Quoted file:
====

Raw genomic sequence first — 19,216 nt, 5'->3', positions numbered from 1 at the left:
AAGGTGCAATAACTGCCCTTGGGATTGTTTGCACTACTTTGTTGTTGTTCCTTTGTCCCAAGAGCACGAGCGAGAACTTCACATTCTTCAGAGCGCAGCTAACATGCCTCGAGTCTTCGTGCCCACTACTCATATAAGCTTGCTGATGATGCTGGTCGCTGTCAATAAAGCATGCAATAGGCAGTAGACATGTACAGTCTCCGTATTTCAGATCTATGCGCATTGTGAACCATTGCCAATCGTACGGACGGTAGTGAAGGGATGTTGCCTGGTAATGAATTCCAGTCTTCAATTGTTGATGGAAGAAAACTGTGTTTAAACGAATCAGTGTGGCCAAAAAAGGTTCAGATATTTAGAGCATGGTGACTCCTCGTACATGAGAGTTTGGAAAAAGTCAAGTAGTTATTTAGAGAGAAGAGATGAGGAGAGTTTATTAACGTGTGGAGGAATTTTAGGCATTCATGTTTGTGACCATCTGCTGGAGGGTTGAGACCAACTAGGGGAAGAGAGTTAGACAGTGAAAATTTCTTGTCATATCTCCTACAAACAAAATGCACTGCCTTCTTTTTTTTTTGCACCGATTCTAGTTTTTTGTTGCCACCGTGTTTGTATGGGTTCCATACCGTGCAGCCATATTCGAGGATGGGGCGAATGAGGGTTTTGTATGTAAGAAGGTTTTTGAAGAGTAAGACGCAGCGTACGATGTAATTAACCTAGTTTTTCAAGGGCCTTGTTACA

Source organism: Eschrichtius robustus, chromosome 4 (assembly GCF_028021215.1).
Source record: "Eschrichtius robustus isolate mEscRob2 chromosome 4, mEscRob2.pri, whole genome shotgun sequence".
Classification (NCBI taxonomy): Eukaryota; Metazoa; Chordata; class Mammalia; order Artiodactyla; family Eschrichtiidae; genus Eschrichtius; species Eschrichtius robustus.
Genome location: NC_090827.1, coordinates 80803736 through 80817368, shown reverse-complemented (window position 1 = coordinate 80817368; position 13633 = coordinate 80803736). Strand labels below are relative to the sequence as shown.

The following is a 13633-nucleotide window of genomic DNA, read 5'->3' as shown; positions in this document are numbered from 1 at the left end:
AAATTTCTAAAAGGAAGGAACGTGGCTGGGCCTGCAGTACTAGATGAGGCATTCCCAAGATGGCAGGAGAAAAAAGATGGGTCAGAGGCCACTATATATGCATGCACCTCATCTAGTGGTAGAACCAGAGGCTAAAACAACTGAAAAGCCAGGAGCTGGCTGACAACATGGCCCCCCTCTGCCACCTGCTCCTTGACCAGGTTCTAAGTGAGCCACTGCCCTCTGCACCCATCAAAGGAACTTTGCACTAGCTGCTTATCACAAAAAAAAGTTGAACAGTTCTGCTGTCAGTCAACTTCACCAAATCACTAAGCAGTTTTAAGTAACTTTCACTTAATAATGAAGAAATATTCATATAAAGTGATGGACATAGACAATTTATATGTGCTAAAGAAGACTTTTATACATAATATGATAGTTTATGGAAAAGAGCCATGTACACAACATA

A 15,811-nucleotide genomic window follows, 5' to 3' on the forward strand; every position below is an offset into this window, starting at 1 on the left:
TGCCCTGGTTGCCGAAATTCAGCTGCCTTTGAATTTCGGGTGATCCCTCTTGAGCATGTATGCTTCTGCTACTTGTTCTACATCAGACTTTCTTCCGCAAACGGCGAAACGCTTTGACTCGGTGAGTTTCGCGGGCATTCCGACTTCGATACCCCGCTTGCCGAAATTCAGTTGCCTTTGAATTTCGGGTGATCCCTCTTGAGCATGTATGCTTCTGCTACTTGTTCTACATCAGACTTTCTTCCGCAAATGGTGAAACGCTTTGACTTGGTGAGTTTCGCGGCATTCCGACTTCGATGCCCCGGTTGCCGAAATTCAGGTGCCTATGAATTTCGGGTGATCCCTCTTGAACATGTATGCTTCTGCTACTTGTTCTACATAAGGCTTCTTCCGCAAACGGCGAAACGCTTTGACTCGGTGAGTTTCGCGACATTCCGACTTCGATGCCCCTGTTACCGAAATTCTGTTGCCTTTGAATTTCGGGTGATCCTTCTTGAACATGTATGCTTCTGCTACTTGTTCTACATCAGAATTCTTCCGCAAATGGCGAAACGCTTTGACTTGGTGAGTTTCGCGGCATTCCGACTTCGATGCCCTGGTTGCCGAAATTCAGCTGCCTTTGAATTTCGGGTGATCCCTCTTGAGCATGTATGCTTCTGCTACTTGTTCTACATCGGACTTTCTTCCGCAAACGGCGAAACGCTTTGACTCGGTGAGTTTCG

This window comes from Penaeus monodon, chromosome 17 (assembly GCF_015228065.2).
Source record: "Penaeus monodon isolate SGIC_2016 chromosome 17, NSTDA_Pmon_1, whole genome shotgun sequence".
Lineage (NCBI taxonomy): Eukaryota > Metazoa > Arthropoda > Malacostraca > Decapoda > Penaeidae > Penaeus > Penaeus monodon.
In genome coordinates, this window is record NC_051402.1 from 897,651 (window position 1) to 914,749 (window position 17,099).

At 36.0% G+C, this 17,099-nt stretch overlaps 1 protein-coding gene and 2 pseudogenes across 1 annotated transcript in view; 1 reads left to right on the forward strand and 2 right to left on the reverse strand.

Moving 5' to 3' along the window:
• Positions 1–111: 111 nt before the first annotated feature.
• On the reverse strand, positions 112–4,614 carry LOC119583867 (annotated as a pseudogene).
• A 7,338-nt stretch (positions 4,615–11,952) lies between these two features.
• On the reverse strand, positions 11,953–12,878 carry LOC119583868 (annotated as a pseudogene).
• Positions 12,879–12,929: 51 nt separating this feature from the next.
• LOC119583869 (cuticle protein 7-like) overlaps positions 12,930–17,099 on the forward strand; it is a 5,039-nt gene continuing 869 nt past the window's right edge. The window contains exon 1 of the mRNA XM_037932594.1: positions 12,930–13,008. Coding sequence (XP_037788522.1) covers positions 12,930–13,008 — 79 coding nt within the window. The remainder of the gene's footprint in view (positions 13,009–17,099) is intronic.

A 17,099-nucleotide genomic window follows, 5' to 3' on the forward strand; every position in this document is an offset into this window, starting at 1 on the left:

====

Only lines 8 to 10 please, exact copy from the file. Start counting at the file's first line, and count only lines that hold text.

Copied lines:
AAATTTCTAAAAGGAAGGAACGTGGCTGGGCCTGCAGTACTAGATGAGGCATTCCCAAGATGGCAGGAGAAAAAAGATGGGTCAGAGGCCACTATATATGCATGCACCTCATCTAGTGGTAGAACCAGAGGCTAAAACAACTGAAAAGCCAGGAGCTGGCTGACAACATGGCCCCCCTCTGCCACCTGCTCCTTGACCAGGTTCTAAGTGAGCCACTGCCCTCTGCACCCATCAAAGGAACTTTGCACTAGCTGCTTATCACAAAAAAAAGTTGAACAGTTCTGCTGTCAGTCAACTTCACCAAATCACTAAGCAGTTTTAAGTAACTTTCACTTAATAATGAAGAAATATTCATATAAAGTGATGGACATAGACAATTTATATGTGCTAAAGAAGACTTTTATACATAATATGATAGTTTATGGAAAAGAGCCATGTACACAACATA

A 15,811-nucleotide genomic window follows, 5' to 3' on the forward strand; every position below is an offset into this window, starting at 1 on the left:
TGCCCTGGTTGCCGAAATTCAGCTGCCTTTGAATTTCGGGTGATCCCTCTTGAGCATGTATGCTTCTGCTACTTGTTCTACATCAGACTTTCTTCCGCAAACGGCGAAACGCTTTGACTCGGTGAGTTTCGCGGGCATTCCGACTTCGATACCCCGCTTGCCGAAATTCAGTTGCCTTTGAATTTCGGGTGATCCCTCTTGAGCATGTATGCTTCTGCTACTTGTTCTACATCAGACTTTCTTCCGCAAATGGTGAAACGCTTTGACTTGGTGAGTTTCGCGGCATTCCGACTTCGATGCCCCGGTTGCCGAAATTCAGGTGCCTATGAATTTCGGGTGATCCCTCTTGAACATGTATGCTTCTGCTACTTGTTCTACATAAGGCTTCTTCCGCAAACGGCGAAACGCTTTGACTCGGTGAGTTTCGCGACATTCCGACTTCGATGCCCCTGTTACCGAAATTCTGTTGCCTTTGAATTTCGGGTGATCCTTCTTGAACATGTATGCTTCTGCTACTTGTTCTACATCAGAATTCTTCCGCAAATGGCGAAACGCTTTGACTTGGTGAGTTTCGCGGCATTCCGACTTCGATGCCCTGGTTGCCGAAATTCAGCTGCCTTTGAATTTCGGGTGATCCCTCTTGAGCATGTATGCTTCTGCTACTTGTTCTACATCGGACTTTCTTCCGCAAACGGCGAAACGCTTTGACTCGGTGAGTTTCG